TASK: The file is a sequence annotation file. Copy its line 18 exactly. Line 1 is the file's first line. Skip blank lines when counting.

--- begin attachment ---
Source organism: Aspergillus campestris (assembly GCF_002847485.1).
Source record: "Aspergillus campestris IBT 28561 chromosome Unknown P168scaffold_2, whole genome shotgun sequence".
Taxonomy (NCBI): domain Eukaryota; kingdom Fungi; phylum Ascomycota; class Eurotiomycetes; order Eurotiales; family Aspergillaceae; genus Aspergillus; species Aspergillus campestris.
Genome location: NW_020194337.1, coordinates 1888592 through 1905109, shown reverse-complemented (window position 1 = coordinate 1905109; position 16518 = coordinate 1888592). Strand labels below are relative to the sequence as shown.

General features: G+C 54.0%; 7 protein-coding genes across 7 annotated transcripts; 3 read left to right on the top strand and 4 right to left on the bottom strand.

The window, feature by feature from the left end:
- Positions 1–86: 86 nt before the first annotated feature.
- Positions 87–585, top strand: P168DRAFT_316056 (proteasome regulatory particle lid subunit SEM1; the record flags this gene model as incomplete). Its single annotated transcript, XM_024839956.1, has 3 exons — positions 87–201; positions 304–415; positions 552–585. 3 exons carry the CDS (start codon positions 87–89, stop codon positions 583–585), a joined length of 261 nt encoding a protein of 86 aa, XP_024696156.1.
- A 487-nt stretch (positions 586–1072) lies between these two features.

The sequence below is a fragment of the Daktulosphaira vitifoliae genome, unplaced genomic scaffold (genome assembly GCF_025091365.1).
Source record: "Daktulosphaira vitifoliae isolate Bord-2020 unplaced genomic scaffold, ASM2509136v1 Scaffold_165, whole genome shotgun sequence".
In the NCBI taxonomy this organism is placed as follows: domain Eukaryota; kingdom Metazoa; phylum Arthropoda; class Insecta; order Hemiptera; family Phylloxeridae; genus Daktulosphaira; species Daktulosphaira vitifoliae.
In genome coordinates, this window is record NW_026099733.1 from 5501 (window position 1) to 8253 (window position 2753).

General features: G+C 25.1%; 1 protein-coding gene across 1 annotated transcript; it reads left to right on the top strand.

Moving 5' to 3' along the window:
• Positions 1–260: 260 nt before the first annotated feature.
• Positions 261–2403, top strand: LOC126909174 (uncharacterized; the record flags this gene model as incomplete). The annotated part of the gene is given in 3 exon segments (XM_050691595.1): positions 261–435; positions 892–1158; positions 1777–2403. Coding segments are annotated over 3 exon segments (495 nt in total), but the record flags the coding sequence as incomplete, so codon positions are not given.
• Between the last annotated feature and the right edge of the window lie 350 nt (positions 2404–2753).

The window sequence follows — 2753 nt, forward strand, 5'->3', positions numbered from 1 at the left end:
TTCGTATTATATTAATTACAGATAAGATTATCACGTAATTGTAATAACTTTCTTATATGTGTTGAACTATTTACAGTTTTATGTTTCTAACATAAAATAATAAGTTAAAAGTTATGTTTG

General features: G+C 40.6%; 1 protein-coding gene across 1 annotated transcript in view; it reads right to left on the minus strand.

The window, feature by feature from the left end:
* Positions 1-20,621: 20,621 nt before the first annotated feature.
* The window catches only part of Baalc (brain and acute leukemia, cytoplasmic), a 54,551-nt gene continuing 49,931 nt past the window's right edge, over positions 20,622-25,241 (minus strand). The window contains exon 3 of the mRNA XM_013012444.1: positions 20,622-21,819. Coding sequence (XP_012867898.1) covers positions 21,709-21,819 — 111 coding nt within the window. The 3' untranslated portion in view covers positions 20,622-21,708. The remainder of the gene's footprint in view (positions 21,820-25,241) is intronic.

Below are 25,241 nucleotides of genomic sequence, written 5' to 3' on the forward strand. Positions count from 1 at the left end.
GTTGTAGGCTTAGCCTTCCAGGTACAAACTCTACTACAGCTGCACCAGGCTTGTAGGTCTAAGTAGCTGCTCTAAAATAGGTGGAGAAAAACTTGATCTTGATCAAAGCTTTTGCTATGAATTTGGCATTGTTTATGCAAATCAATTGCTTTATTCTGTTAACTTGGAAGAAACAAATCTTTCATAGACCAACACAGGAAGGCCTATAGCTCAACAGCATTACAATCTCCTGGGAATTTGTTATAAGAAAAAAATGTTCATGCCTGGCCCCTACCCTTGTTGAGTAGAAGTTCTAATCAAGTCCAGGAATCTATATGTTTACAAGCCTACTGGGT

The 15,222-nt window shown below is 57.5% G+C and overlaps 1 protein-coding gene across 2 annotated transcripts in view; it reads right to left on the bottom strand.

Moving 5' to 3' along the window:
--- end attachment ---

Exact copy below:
• Between the last annotated feature and the right edge of the window lie 350 nt (positions 2404–2753).